Many critics of the Cuban Government and Fidel Castro insist that Cuba is a police state where the people are constantly watched and terrorized.
While there are an average amount of police officers around (similar to the US), their presence generally has positive effects, contrary to some notions that Cuba is a brutal police state. The police officers do not question people as to their destinations, nor do they request to see papers or seem to spy on citizens.
However, the Government does keep some information on all of the workers. Those who don't speak against the Government have little to worry about. Such people go about their lives without any significant amount of harassment.
Also, the officers mainly keep to themselves and do not look threatening. This is a contrast to many other countries where soldiers of various training with the authority of police walk around with machine guns. The Cuban police, as with all Cubans, are almost all educated and friendly people, not at all the violence-crazed henchmen of some murderous tyrant.
There is, however, a moderate police presence. The main purpose of this seems to be to show to the people that the Cuban Government does not tolerate crime. Cuba is one of the safest countries in the world, and petty crime levels are much lower than in almost all other nations, including the United States.
It is hard to speculate at the level of political freedom tolerated in Cuba (see our Freedom in Cuba page). Many Government critics do so anyway, and it is important to be careful in believing what they say, as few of them have the first hand knowledge to make such statements.
The Cuban Government does not look well upon dissenters, labeling them "counter-revolutionaries". There is only one political party in Cuba that can campaign, and Cuban democracy is quite different than standard Western democracy. People who speak out against the government are occasionally imprisoned; distributing "counter-revolutionary" propaganda is a crime in Cuba.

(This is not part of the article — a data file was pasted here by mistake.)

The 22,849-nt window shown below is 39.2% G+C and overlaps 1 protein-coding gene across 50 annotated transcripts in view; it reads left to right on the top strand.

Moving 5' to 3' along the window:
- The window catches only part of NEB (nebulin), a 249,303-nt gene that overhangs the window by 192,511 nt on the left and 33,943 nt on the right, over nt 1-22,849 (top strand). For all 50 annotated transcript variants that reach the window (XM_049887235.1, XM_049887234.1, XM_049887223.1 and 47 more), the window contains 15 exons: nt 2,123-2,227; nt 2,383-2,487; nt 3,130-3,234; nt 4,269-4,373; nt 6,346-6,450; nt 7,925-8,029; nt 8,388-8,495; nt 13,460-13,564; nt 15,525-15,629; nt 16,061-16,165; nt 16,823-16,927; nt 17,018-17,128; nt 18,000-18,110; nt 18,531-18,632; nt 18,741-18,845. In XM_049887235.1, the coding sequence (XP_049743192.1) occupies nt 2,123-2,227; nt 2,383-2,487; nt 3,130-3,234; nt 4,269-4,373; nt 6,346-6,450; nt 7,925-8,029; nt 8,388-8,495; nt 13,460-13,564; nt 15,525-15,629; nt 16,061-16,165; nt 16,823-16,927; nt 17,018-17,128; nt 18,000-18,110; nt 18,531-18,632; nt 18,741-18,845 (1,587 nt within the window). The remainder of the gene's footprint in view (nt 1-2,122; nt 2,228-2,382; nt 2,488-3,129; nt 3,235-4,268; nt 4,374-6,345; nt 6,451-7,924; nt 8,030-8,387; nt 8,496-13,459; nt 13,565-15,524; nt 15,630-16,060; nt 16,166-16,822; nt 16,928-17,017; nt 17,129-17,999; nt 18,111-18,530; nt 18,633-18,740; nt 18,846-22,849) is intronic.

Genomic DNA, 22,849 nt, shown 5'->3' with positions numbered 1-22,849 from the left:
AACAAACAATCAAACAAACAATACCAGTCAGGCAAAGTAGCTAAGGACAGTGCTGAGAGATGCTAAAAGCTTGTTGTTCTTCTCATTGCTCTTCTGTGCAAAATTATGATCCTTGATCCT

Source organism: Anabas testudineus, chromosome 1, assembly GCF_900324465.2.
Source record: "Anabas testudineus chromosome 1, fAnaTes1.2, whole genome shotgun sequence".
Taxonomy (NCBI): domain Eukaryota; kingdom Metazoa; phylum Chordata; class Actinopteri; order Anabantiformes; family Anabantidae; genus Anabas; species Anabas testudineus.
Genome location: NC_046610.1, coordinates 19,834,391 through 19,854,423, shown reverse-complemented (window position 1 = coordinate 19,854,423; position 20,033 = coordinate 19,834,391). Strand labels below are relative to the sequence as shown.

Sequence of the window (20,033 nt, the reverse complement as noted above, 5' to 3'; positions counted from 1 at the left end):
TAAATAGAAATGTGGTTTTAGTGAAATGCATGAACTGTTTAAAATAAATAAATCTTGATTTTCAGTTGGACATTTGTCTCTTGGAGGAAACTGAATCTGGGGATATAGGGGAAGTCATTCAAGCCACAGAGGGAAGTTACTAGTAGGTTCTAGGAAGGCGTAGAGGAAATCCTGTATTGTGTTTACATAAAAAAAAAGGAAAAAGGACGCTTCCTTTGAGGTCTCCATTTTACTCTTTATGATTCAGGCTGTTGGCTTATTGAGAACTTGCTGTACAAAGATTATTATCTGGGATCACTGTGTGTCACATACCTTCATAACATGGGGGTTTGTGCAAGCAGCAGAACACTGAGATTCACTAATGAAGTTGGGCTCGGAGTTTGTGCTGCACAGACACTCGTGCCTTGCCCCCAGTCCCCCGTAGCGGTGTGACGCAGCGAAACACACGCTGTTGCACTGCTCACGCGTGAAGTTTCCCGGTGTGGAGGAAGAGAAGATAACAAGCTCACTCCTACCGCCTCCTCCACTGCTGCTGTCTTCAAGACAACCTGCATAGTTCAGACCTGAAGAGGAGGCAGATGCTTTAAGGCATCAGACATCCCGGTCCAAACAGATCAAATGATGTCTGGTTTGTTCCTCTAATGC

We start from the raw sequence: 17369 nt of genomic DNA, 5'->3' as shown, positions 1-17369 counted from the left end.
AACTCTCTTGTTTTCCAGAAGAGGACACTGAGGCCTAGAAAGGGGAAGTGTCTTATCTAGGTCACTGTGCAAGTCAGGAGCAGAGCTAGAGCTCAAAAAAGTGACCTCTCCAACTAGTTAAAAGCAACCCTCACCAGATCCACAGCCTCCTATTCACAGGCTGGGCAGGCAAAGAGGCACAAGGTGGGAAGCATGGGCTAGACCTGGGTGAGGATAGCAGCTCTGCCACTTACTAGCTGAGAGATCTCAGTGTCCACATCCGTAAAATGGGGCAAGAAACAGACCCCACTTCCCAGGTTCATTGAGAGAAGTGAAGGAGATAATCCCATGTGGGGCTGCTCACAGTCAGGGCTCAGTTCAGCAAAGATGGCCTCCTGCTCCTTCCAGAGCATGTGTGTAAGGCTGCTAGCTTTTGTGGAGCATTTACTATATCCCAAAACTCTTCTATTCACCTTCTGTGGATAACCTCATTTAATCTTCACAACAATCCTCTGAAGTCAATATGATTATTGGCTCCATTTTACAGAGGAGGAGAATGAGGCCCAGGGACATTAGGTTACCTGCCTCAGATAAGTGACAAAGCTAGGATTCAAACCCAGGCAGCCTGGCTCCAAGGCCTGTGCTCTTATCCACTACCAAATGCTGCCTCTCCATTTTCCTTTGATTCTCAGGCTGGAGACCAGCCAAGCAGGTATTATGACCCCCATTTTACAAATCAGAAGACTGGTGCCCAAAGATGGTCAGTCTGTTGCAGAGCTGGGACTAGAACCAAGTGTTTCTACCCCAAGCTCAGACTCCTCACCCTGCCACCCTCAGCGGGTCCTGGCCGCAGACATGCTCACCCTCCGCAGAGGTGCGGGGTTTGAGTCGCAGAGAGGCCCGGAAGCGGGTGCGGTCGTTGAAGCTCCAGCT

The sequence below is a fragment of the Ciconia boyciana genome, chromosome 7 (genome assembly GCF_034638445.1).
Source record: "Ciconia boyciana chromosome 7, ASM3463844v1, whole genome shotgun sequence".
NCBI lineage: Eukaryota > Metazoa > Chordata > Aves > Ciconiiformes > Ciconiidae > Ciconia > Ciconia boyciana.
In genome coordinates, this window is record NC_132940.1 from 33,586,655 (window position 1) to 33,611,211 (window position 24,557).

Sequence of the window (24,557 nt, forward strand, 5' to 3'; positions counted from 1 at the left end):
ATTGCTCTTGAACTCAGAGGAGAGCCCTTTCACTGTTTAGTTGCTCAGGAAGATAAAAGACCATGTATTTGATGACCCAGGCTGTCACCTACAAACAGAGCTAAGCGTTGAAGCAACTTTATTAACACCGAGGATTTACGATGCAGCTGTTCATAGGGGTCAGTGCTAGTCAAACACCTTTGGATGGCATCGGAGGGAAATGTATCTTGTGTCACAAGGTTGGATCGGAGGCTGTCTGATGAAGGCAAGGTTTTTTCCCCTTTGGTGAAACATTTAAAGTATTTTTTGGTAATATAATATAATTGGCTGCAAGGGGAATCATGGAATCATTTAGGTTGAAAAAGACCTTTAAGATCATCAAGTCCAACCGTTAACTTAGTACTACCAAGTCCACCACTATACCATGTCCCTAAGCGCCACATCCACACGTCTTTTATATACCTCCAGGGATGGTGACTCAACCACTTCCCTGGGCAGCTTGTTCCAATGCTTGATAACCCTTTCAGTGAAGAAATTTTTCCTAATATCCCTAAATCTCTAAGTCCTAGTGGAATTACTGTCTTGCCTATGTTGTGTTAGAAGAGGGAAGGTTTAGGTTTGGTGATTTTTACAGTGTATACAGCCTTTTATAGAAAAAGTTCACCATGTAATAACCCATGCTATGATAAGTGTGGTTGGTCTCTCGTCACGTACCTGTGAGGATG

Their caution in allowing political opposition is certainly not mere paranoia. A country, which has the world's most powerful nation as its primary enemy, is not an ideal place for political freedom to prosper.
Those who consider their country to be "freer" than Cuba should try to imagine how the situation might change if a huge and powerful neighbor was trying to overthrow their government. While the state of Cuban political freedom is certainly not ideal, taking Cuba's position in world politics into account rationalizes the Government's attitude towards dissenters somewhat.
Of course, some criticism of the government is tolerated. As Cubans are generally a very open people, they will often feel free to speak their mind about the Government. For an example, the highly popular Cuban movie, Strawberry and Chocolate, tells about how the government mistreated gays in Cuba. In order to have been produced, this film would have to have received government permission.
One must take into account how successful or unsuccessful the government has been when looking at its political freedom record. If one believes it has done well, then perhaps protecting the Revolution in this way is justified.